Group making home gardening free and easy
SUDBURY -- With the spring weather upon us and many community gardens still waiting for final approval to be opened, a new project has been launched to help make home gardening easier than ever before.
The Sudbury Community Garden Network is spearheading the Home Garden project as a way to motivate residents to pursue their own home gardens, producing fresh vegetables and herbs.
"It's really a wonderful collaboration to get people in the midst of this COVID emergency active and gardening this season," said Colleen Zilio, chair of the Sudbury Community Garden Network. "We're looking at targeting new gardeners and as part of this project we've developed a comprehensive approach to it so that people can register for soil delivery, for a no-cost soil delivery to their residences."
Planting seeds are also being made available for free, with staff at Season's Pharmacy and Culinaria spearheading that effort.
"There's a bunch of different ways that we can do it. A lot of times people call ahead and they'll ask for the seeds and then we'll put them in a little brown bag and then we'll bring it out to their car for them because some people don't want to even enter the store," said Adam Rocha, a centre employee. "Others will come in, enter the store and they'll ask about what kind of seeds do you have, how do you suggest growing them and then we'll just help them out from there."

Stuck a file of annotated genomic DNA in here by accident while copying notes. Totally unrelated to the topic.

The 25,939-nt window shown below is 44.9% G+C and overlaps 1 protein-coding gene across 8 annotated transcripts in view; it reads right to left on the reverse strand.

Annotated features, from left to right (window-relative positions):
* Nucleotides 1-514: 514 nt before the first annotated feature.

In order to provide easy access, select 'little libraries' around Sudbury, traditionally used to provide a small selection of books at no charge, have been repurposed to provide seeds. There are currently offerings on Brenda Street, at the corner of John and Paris Streets and in Coniston.
"In the past we've mostly been working with community gardens but this really is a first and really momentous project that engages people at their homes and it couldn't of course be more timely," said Zilio. "It's really spurred on by the whole change in the community that is a result of us facing this COVID-19 emergency."
The group has also partnered with Sudbury Shared Harvest and the public library in order to provide free, educational webinars for those just getting started.
"We are hoping that people just feel a sense of wellness when they get back in that garden because touching the soil, and knowing where your food coming and having the experience of a family actually planting that food themselves," said Paulette Macdonald, the leader of the Westmount 4H Club community garden.
Another partner in the project is the Greater Sudbury Food Bank. Macdonald says you can never produce too much food, hoping anyone with excess amounts will give back.
"If they end up with surplus, we're really hoping that they would share with their neighbours, share within their communities, perhaps bring some of the fresh food back to the Sudbury Food Bank," said Macdonald.
Participation in the program is on a first come, first served basis.